Emily Jackson’s Dangerous Legal Defense for Medicalized Killing

Medicalized killing exists as a global issue. For example, the Netherlands was the first country to legalize euthanasia practices in 2001. Since that time, ten countries, ten U.S. States, and the District of Columbia have adopted some form of legislation that allows immoral practices for terminating life. However, many evangelicals remain unaware of laws that attack and deny the sanctify of human life worldwide.

One of the most dangerous legal arguments from around the world comes from Emily Jackson, Professor of Law at London School of Economics and Political Science in the United Kingdom. Jackson’s basic argument is that euthanasia ought to remain illegal, but a defense clause would prevent criminal prosecution in certain cases. Her most notable work on this matter is in Debating Euthanasia with renown Christian ethicist John Keown. Therefore, the thesis of this presentation is that Jackson’s argument for medicalized killing legislation is quite compelling for those who reject the sanctity of human life ethic on religious grounds. The purpose is to bring awareness to her view so that Christian scholars and ethicists can prepare a biblical response to her legal recommendation.

The importance of Jackson’s legal defense for medicalized death cannot be overstated even in the American context. Articles and books are being published to promote a secular ethic that rejects the sanctity of all human life. For example, Jonthan Will, Founding Director of the Bioethics & Health Law Center and Professor of Law at Mississippi College School of Law, published “Dying with Dignity; Living with Laws (and Ethics),” in a 2019 Hastings Center Report, which utilizes the same arguments that Jackson does in her book—i.e., that assistance in dying laws ought to be viewed as equivalent to withholding or withdrawing medical treatment.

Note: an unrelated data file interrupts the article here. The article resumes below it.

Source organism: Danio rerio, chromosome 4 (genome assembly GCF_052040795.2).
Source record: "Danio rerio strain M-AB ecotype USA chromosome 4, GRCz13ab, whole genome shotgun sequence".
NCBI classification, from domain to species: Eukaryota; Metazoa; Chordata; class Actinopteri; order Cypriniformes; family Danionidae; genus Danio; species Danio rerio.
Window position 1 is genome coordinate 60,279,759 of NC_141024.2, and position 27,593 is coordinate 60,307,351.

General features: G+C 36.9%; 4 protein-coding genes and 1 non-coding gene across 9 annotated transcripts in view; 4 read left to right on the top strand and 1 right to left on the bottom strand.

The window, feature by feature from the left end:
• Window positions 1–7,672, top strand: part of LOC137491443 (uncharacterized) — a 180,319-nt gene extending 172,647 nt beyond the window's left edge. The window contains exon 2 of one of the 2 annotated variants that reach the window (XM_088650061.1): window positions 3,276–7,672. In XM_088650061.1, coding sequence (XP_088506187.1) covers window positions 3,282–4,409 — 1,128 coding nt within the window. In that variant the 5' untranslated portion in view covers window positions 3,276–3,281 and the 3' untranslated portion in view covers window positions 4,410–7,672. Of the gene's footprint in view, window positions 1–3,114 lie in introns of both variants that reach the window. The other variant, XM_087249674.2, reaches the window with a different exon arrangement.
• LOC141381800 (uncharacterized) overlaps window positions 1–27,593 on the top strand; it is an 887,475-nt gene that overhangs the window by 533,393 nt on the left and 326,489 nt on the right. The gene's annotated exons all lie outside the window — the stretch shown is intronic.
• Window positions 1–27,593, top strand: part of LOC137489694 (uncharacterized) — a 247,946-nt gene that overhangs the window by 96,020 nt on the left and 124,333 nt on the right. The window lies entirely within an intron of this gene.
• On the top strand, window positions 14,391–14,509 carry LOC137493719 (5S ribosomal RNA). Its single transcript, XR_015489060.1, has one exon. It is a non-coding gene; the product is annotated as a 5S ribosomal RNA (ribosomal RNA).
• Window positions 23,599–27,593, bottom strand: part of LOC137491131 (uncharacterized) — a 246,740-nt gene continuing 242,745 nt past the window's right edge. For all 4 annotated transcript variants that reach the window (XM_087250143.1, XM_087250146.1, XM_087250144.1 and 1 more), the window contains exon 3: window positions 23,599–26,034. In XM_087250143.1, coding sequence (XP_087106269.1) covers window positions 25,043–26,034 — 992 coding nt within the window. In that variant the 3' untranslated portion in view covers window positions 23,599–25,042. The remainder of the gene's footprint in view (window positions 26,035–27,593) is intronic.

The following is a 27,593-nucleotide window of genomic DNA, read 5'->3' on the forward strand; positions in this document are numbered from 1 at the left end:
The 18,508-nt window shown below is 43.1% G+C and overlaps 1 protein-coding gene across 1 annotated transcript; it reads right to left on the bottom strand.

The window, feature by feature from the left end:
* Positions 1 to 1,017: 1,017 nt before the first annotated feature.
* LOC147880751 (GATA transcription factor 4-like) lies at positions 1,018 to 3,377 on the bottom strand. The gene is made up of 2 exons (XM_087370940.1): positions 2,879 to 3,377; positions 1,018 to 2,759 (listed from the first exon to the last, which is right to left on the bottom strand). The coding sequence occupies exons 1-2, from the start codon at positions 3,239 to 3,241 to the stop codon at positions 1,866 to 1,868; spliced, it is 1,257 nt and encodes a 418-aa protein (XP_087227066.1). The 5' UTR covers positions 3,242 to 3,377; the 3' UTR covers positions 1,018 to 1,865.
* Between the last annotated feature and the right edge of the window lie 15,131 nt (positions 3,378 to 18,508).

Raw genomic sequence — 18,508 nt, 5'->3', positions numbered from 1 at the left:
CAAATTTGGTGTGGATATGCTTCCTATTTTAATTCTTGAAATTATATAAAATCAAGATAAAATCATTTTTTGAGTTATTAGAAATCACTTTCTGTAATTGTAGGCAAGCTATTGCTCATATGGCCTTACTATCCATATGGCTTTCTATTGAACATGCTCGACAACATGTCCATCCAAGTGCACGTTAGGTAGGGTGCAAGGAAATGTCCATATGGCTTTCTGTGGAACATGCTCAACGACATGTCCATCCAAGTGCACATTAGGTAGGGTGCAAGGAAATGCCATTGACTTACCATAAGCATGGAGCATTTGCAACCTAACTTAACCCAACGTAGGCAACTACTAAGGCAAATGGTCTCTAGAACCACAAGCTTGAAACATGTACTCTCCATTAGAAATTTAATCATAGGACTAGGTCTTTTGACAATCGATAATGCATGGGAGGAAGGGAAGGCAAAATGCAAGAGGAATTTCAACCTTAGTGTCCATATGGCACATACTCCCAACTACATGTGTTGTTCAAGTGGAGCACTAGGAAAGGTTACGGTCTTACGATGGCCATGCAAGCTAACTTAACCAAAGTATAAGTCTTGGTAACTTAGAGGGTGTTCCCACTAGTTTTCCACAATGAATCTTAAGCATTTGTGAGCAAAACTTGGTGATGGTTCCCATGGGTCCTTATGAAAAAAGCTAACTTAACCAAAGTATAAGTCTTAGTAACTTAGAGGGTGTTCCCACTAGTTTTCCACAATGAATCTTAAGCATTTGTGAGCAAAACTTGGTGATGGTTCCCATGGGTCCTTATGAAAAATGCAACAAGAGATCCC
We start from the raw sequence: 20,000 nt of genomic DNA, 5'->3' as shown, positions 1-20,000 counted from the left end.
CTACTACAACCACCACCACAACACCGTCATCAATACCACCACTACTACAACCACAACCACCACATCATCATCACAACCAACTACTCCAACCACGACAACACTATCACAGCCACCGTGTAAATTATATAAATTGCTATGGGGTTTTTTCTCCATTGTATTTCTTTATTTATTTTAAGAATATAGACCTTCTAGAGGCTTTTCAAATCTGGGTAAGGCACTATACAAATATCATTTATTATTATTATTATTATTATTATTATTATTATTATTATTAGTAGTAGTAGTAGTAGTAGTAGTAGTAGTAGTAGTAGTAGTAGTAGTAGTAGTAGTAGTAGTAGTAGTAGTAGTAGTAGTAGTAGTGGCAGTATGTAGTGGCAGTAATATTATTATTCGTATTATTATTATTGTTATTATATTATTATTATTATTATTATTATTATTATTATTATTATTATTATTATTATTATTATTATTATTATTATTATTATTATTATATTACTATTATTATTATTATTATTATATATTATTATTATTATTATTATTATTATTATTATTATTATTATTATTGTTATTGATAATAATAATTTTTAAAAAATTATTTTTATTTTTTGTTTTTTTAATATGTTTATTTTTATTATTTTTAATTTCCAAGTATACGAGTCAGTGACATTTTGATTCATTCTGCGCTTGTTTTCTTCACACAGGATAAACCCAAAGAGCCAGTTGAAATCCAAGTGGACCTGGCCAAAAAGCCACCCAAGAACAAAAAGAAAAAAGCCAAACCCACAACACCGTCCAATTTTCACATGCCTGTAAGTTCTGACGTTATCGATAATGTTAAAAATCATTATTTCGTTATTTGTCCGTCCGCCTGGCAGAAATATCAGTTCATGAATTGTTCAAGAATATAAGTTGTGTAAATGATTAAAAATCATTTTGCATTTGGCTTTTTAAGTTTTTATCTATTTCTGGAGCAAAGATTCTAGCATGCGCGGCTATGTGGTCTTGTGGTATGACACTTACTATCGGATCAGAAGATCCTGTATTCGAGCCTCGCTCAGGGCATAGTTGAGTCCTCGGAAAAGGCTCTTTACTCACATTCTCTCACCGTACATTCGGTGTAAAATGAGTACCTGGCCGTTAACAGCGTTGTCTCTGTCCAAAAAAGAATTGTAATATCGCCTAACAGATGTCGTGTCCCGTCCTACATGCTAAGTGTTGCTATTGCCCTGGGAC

On the flip side, Jackson relies on the concepts from American scholars, Beauchamp and Childress, who wrote Principles of Biomedical Ethics, which is in its 8th edition since 2019. Furthermore, she builds her defense clause legislation by reviewing Supreme Court cases in the United States of America, and mandated reports from Oregon’s “Death with Dignity” Act. Her defense legislation compared to U.S. state laws is more convincing for the legalization of euthanasia, which is why it must be addressed.

The following method will be employed to defend this paper’s thesis. First, the author will define what Jackson means by assisted dying. Of note, her category goes beyond physician-assisted suicide. Second, one must be aware of the two ways her defense clause can be applied to medicalized killing. Her argument stems from prospective authorization, retrospective investigation, and limited autonomy. Third, an explanation for how Jackson’s proposed legislation differs from and is superior to U.S. state laws proving its danger to the sanctity of life ethic. These three points will introduce participants to another legal argument from a United Kingdom attorney so that further conversations among evangelicals will be had to protect the sanctity of life on a global level.